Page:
Introduction: The BEERGIVER II
***UPDATE: Added a picture of the final product (the pants/boots/holster/utility belt were legit too, but drunks like to take pictures from peoples waist to the ceiling). ****
So last year I went as Beerman (ironman + beer) so I needed to step it up this year. Beerman had an arc reactor and a pulse weapon on his palm, so I figured I needed a baller weapon to really push this years costume to the max. Enter Judge Budd. For the weapon, we have the Beergiver II (a la the Lawgiver II from the flick... the REAL flick). So let's get started!
* Here's what you need:
* Nerf weapon
* Play tank with sound fx from dollar store
* strobe light from walmart
* handfuls of white LEDs from Radioshack
* wire, soldering stuff, spray paint, Bud Light case, TV with NFL on, small screw driver set, hot glue gun, etc.
Step 1: Step 1: Flashing... Lights...
First I started with the strobe light to see its precious insides. Not much to look at though, just a small circuit attached to the back of the batteries, a potentimeter, and a strip of 4 LEDs attached to a reflector. I gently pried the LEDs off the reflector and cut the strip in half--this will make a smaller square of LEDs for inside the barrel. I had to trim the sides of the small strip that I pressed onto the back of the other one, so that it fit between the other two LEDs.
Step 2: Step 2: Trigger Job
Next I had to solder the lights on the strip to complete the circuit, this was pretty easy. I then took the positive lead from the LED cluster and cut it, splicing in two long wires that will eventually run into the gun and down to the trigger, setting off the light show when the trigger is squeezed. Please remember to squeeze your triggers, not pull them. The final touch was to put two chunks of conductivity on the ends of the spliced in wires to make the trigger contacts... not even sure what I used... maybe a scrap of copper and some copper wire soldered together?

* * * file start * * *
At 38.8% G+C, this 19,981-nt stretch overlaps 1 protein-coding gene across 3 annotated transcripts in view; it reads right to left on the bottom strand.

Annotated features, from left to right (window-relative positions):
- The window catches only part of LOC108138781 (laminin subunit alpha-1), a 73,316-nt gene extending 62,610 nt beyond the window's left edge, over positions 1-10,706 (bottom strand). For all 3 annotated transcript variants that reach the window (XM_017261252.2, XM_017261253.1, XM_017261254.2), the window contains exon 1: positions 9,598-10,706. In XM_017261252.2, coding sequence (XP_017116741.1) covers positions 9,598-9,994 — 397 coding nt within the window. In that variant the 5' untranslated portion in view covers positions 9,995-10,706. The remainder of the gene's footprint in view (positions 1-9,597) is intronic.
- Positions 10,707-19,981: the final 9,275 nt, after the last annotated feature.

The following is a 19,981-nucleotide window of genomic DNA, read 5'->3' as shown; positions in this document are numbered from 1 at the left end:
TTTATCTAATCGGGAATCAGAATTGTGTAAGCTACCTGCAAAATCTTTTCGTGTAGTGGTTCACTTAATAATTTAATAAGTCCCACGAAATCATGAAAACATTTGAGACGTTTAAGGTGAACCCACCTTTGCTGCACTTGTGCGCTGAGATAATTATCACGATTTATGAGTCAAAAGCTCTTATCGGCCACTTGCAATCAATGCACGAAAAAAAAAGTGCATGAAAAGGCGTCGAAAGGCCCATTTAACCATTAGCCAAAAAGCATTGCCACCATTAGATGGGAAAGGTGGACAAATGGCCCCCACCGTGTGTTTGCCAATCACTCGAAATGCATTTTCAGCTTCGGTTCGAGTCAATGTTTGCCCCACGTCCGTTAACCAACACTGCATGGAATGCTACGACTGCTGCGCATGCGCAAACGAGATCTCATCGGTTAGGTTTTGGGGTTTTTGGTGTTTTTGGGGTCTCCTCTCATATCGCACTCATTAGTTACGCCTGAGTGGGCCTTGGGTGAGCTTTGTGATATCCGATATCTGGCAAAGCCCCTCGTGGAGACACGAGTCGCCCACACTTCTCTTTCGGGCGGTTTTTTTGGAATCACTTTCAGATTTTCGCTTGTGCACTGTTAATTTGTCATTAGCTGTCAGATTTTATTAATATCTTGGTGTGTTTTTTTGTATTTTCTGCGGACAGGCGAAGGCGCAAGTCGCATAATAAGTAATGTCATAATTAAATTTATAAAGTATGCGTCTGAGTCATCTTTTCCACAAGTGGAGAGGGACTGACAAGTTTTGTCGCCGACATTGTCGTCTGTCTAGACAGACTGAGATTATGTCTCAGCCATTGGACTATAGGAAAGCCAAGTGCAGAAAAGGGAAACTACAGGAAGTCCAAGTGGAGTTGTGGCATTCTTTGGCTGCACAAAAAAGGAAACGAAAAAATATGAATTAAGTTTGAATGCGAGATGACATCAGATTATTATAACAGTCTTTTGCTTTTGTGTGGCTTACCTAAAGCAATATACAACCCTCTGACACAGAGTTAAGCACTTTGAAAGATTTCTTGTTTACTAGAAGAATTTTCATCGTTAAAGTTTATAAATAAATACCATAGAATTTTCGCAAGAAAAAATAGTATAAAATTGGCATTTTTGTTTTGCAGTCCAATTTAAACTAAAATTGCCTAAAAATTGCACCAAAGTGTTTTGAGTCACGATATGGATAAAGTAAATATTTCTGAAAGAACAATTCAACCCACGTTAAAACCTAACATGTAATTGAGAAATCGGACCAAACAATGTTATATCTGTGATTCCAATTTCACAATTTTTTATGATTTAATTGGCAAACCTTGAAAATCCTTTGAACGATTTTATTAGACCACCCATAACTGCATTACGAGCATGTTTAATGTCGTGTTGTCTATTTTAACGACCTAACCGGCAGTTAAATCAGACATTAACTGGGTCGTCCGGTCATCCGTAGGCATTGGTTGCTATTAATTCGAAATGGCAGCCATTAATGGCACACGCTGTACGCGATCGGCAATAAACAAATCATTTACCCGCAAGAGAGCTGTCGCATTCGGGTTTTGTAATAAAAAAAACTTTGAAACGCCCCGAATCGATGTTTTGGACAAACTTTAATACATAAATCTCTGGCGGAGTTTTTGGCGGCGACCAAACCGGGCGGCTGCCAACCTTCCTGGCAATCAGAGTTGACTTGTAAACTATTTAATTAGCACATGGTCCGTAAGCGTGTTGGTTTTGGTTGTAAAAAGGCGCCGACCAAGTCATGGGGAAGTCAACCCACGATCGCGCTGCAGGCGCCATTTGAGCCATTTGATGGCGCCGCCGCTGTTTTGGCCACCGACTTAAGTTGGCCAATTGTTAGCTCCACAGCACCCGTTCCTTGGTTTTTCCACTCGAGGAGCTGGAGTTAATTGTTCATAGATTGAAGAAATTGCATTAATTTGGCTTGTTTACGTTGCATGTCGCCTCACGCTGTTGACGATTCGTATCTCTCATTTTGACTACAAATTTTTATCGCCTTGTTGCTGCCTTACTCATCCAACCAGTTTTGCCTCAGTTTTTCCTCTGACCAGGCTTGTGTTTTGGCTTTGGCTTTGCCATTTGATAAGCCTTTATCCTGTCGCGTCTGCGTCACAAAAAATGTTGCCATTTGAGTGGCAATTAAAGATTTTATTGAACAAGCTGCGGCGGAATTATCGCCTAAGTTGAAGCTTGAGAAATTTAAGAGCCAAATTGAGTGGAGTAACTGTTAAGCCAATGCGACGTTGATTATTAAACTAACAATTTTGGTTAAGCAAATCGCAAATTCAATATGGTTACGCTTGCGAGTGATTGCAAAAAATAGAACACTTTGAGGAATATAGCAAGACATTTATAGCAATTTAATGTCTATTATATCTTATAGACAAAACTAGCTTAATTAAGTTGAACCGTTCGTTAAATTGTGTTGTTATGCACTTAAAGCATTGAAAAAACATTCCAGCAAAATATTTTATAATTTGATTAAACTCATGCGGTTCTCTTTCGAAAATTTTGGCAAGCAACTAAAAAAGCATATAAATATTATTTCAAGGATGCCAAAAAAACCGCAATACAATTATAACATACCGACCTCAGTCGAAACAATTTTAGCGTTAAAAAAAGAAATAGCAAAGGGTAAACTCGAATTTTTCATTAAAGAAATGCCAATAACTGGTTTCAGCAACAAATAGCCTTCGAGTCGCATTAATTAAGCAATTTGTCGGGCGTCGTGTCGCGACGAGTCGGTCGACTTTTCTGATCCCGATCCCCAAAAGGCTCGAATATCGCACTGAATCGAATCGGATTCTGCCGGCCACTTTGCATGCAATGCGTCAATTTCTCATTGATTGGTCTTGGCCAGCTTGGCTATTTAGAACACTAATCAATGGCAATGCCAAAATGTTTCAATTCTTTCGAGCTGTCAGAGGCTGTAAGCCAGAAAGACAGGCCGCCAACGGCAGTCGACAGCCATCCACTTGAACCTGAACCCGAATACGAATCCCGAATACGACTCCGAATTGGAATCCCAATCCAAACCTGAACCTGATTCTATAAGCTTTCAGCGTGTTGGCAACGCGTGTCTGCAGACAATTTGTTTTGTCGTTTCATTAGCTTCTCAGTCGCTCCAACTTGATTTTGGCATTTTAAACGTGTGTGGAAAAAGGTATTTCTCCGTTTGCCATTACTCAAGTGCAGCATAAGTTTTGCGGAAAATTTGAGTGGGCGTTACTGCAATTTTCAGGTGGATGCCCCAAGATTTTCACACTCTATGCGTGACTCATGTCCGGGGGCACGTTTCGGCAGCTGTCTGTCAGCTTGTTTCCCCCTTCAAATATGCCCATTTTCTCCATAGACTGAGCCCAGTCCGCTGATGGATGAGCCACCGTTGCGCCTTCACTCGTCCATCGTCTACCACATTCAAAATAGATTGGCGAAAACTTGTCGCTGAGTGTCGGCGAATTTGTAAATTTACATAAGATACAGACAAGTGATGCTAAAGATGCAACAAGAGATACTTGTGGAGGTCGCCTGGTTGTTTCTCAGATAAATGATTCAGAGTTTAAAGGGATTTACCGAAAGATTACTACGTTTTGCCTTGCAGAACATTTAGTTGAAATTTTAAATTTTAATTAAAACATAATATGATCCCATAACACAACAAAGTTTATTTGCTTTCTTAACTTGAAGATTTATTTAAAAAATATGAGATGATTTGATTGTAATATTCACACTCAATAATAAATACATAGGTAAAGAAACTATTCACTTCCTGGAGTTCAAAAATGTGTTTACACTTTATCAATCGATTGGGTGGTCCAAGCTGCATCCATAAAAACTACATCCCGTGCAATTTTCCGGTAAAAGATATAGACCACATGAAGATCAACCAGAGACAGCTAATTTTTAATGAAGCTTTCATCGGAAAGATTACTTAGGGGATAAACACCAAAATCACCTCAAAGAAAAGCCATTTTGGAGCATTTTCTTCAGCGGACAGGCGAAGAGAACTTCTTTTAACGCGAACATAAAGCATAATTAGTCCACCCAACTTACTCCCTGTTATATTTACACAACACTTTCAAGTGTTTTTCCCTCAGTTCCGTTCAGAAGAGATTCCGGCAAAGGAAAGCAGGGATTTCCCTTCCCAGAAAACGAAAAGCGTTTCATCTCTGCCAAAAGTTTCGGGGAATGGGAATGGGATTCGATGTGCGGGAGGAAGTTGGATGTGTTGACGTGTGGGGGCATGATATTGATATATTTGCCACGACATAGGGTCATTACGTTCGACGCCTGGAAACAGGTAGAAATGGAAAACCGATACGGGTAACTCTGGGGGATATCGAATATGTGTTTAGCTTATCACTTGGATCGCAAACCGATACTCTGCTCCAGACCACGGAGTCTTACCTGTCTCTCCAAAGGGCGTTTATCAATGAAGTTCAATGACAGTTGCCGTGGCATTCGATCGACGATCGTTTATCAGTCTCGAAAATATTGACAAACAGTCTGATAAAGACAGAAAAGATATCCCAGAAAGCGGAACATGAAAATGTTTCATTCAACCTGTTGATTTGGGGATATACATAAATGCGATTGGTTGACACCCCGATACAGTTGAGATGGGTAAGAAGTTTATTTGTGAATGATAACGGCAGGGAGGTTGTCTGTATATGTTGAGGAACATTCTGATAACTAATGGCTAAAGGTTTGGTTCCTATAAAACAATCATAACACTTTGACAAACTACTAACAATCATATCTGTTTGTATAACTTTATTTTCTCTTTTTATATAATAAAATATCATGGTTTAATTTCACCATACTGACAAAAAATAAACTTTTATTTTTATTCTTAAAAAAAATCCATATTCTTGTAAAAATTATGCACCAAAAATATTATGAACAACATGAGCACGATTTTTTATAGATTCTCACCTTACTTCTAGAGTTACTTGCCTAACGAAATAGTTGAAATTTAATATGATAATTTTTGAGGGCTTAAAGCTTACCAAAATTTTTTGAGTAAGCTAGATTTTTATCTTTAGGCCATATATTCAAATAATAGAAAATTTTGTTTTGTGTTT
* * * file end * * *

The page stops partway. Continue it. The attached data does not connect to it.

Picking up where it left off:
Step 3: Step 3: Case Mods
The next part involves carefully modifying the strobe light body to fight where the ammo normally goes (the gattling gun part?). First I had to trim about a half inch off the bottom of the cover and the same off the entire body. I used strong kitchen shears. Theeeen I had to CAREFULLY cut a PERFECT circle out of the side of the case at the height of the barrel opening (this will make more sense with the nerf gun apart... maybe we should go to that step now, then come back). After I had my Perfect Circle, I jammed the LED cluster into the hole and secured it safely with hot glue, arguably the quintessential hacker syrum, next to perhaps only WD40.
Step 4: Step 4: Pretty Much Step 3 (The Gun)
Let's tear this bad boy apart! Take all the screws you find out and tug two halves apart (not too easy, so give it some oomph). Take the guts out of the body EXCEPT the trigger. Flip them onto some cardboard and spray paint. I did 3 coats; 1 gold, 1 black, then when it was all assembled I did a final black coat. Dont forget to flip the side with the trigger attached over and spray the trigger (dont want it orange on one side).
Step 5: Step 5: 6 If You're Really Counting...
Time to get up in them guts. First, get all the guts in the body of the strobe light and super glue it to the top part of the gun (check the photo). Then, secure the two trigger contacts; one to the post the trigger is mounted on and one to the trigger itself. I used superglue because IM HARD LIKE THAT! ehhem... next, line up the rest of the guts along the top rail and secure with masking tape, electrical tape, craploads of hot glue, whatever. I wrapped my wires with a copper wire to make it look cool. I then took the guts from the toy tank (no real instructions here guys, just tear it open, get the circuit and speaker out, and solder the power and ground to the contacts on the back of the battery case) and put the speaker facing forward under the barrel (photo).
Step 6: Step ... Whatever: Not Good Enough!
So after it was all complete, I took it back apart to put the power indicator lights on the side (the red lights). I took out the battery cover and soldered up some high output white LEDs with some resistors from Radioshack. I taped up the outside of the strobe body (the non-battery holding part) and created the outline of the power lights. I then went to town with my dremmel, but you could probably use a knife or similar dangerous instrument, maybe even heat it up first for extra danger points! Once those were done, I resprayed the last black coat of paint, taped a piece of paper over the inside of the power indicator holes (colored the paper with red permanent marker), then lined up the battery cover so the LEDs hit the paper just right to keep them lit. Note that this means that when the batteries are in, the beast is lit, so to avoid draining them, take them out. Final touches included beer-box slides for the bottom and a lower grenade barrel output from a beer cap.
The final product: